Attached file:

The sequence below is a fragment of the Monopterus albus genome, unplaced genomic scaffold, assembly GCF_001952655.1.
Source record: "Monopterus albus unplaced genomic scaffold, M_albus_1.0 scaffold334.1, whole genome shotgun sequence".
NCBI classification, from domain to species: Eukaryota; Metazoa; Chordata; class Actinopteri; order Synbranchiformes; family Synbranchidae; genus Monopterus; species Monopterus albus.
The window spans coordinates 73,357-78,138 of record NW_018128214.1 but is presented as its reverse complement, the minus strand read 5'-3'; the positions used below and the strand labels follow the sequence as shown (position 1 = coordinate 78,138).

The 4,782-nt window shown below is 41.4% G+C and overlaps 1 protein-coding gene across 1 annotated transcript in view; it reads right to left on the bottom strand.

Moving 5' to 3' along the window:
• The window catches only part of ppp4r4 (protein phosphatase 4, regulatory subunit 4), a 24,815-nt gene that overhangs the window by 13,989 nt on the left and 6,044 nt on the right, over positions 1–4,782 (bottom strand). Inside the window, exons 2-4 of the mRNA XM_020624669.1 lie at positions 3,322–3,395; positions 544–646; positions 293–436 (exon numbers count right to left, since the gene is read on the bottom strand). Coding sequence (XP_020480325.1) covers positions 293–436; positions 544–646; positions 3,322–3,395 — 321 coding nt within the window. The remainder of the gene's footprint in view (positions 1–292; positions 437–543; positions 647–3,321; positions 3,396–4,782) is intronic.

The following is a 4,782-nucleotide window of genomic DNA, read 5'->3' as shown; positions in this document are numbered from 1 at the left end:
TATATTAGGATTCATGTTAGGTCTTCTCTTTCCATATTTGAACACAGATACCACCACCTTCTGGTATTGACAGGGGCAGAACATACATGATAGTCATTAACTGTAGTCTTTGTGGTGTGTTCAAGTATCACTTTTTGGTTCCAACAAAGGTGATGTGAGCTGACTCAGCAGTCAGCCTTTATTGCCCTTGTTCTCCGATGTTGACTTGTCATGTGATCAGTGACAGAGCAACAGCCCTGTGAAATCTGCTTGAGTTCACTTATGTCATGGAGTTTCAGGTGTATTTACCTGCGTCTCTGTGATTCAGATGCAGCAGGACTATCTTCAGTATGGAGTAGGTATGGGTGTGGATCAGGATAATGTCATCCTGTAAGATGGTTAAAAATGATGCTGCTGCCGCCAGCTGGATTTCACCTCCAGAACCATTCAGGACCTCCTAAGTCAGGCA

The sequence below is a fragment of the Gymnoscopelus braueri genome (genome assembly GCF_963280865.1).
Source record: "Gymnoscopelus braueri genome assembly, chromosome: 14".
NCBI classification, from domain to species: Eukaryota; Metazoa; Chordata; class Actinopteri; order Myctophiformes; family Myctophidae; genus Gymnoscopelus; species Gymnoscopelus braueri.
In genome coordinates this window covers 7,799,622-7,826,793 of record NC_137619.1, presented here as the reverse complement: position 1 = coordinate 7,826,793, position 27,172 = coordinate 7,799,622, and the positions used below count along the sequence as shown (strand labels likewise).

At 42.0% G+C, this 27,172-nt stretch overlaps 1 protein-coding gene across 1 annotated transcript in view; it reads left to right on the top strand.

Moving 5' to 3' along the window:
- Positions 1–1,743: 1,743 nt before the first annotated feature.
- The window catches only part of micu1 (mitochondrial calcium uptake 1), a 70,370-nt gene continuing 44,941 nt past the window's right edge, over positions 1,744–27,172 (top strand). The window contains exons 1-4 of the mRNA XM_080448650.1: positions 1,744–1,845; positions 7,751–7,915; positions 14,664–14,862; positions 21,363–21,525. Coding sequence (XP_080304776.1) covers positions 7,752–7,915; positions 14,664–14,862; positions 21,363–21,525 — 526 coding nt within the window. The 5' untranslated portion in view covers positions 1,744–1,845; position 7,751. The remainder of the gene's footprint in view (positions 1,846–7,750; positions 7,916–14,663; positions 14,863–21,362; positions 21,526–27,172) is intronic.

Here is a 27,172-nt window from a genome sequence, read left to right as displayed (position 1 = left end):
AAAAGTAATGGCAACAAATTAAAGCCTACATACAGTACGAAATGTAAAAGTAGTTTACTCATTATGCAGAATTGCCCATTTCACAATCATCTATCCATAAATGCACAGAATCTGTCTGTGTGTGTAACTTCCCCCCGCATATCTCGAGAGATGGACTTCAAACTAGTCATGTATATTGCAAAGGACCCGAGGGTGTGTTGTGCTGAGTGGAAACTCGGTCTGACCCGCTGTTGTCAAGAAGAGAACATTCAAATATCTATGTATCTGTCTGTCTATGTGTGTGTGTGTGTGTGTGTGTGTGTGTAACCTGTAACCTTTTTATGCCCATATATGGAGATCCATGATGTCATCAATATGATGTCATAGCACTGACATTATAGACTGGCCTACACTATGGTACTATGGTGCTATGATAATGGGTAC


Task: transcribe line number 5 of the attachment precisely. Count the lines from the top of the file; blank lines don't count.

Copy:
The 4,782-nt window shown below is 41.4% G+C and overlaps 1 protein-coding gene across 1 annotated transcript in view; it reads right to left on the bottom strand.